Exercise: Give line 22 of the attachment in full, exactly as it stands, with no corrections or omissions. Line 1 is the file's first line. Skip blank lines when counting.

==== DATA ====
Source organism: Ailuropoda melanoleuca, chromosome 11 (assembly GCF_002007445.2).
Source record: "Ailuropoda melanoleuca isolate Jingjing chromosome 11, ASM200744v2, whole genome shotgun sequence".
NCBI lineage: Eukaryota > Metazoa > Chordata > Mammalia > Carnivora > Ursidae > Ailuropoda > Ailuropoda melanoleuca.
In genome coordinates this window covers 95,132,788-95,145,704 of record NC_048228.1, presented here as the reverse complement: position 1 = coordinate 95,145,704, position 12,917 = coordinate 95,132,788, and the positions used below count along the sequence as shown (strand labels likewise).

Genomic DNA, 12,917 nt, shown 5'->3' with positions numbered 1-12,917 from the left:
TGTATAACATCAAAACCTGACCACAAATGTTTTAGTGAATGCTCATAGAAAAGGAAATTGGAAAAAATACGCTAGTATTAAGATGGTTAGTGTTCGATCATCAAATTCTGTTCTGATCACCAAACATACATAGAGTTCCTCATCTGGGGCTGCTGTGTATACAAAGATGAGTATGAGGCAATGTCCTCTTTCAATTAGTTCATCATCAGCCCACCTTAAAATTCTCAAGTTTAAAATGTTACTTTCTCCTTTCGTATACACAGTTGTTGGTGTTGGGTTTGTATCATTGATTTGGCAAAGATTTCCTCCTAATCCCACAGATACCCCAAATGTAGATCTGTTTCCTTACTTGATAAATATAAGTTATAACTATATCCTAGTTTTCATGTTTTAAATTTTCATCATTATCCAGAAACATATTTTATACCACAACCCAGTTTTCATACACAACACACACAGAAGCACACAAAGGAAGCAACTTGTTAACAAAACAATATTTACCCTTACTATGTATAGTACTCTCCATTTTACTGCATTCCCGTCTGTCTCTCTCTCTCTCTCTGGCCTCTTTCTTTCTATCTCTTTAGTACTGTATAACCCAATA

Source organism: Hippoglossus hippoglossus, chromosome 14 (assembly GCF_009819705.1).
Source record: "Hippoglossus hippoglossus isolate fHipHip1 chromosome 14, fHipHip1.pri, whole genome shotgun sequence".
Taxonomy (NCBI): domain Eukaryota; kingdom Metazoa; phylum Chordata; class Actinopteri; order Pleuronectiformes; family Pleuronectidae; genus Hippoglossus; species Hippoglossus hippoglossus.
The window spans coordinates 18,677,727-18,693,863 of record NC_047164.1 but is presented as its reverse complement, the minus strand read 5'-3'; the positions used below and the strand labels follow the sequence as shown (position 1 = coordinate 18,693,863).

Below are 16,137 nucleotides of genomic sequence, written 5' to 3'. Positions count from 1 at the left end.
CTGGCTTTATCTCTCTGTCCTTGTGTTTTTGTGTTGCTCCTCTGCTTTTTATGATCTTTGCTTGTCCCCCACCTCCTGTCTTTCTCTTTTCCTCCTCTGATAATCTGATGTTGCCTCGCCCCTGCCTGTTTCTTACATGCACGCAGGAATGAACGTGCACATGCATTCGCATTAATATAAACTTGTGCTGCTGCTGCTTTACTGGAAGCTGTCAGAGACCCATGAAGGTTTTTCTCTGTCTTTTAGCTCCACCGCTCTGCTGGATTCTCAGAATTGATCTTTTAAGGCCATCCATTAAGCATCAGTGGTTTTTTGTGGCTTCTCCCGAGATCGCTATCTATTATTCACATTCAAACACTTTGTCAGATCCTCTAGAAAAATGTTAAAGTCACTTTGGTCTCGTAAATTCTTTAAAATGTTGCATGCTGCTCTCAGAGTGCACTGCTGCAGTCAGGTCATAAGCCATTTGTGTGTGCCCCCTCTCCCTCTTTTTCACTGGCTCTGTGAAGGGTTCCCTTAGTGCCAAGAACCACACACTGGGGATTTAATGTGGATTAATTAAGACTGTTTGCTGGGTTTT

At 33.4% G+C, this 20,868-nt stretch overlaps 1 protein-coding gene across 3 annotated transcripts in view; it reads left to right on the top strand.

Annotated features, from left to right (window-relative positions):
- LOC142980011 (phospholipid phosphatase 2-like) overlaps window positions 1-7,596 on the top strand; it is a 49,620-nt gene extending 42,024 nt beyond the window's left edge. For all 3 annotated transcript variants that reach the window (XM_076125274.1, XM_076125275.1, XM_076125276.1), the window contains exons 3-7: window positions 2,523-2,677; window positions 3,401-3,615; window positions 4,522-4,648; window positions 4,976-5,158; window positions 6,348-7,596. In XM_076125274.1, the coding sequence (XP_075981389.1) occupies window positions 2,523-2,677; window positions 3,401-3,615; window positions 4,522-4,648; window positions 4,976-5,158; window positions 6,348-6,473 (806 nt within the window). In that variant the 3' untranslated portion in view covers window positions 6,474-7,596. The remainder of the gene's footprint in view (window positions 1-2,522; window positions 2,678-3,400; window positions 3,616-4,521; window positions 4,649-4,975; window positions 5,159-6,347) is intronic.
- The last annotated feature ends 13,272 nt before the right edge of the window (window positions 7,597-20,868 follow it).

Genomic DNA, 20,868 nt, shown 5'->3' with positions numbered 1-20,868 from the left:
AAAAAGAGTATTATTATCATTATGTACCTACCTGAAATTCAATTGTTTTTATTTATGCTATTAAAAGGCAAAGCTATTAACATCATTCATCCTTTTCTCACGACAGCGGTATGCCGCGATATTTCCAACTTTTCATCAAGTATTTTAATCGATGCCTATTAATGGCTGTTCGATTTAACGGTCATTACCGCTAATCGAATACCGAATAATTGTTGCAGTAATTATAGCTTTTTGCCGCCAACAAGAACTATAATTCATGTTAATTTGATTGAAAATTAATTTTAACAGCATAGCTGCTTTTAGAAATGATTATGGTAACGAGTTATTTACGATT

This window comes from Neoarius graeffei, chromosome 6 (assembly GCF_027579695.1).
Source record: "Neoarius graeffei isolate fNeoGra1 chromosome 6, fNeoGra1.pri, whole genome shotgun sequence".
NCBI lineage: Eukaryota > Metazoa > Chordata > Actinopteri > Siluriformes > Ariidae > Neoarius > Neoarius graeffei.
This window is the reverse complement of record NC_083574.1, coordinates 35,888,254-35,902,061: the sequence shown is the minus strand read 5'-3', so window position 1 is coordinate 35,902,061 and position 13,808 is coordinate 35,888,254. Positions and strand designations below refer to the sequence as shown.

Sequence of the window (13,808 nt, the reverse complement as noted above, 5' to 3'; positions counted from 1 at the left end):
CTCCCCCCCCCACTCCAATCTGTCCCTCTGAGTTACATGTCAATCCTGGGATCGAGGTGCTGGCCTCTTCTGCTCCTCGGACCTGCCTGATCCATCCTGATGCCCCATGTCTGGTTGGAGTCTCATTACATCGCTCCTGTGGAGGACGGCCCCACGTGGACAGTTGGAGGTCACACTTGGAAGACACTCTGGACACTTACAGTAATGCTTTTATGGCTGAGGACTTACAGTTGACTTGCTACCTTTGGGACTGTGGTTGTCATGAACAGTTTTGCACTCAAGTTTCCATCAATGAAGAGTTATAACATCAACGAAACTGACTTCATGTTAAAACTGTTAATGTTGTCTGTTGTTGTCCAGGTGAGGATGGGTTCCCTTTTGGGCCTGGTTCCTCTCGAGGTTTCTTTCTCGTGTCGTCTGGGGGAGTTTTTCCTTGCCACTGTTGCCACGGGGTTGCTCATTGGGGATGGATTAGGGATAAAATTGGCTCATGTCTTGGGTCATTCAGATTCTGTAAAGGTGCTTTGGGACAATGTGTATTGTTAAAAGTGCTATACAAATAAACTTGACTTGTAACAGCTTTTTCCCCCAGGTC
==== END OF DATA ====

This window is the reverse complement of record NC_083574.1, coordinates 35,888,254-35,902,061: the sequence shown is the minus strand read 5'-3', so window position 1 is coordinate 35,902,061 and position 13,808 is coordinate 35,888,254. Positions and strand designations below refer to the sequence as shown.